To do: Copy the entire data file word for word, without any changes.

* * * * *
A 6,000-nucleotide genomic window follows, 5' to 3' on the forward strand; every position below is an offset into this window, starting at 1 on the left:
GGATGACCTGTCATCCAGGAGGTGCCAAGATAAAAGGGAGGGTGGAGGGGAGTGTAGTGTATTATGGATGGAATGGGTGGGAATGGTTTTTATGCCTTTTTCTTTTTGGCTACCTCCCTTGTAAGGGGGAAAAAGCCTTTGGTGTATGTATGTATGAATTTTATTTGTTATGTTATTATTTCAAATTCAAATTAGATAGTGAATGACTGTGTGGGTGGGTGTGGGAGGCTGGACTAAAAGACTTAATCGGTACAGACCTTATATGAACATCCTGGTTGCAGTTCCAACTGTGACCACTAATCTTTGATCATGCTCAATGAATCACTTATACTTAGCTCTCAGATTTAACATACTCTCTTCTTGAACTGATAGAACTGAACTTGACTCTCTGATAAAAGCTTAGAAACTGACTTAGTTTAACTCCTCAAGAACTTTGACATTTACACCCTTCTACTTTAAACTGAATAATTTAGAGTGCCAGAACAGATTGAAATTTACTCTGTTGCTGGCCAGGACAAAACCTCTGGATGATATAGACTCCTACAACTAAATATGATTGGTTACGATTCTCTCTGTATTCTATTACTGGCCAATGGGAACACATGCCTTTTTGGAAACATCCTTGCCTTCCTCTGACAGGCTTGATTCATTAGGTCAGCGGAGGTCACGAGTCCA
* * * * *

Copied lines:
A 6,000-nucleotide genomic window follows, 5' to 3' on the forward strand; every position below is an offset into this window, starting at 1 on the left:
GGATGACCTGTCATCCAGGAGGTGCCAAGATAAAAGGGAGGGTGGAGGGGAGTGTAGTGTATTATGGATGGAATGGGTGGGAATGGTTTTTATGCCTTTTTCTTTTTGGCTACCTCCCTTGTAAGGGGGAAAAAGCCTTTGGTGTATGTATGTATGAATTTTATTTGTTATGTTATTATTTCAAATTCAAATTAGATAGTGAATGACTGTGTGGGTGGGTGTGGGAGGCTGGACTAAAAGACTTAATCGGTACAGACCTTATATGAACATCCTGGTTGCAGTTCCAACTGTGACCACTAATCTTTGATCATGCTCAATGAATCACTTATACTTAGCTCTCAGATTTAACATACTCTCTTCTTGAACTGATAGAACTGAACTTGACTCTCTGATAAAAGCTTAGAAACTGACTTAGTTTAACTCCTCAAGAACTTTGACATTTACACCCTTCTACTTTAAACTGAATAATTTAGAGTGCCAGAACAGATTGAAATTTACTCTGTTGCTGGCCAGGACAAAACCTCTGGATGATATAGACTCCTACAACTAAATATGATTGGTTACGATTCTCTCTGTATTCTATTACTGGCCAATGGGAACACATGCCTTTTTGGAAACATCCTTGCCTTCCTCTGACAGGCTTGATTCATTAGGTCAGCGGAGGTCACGAGTCCA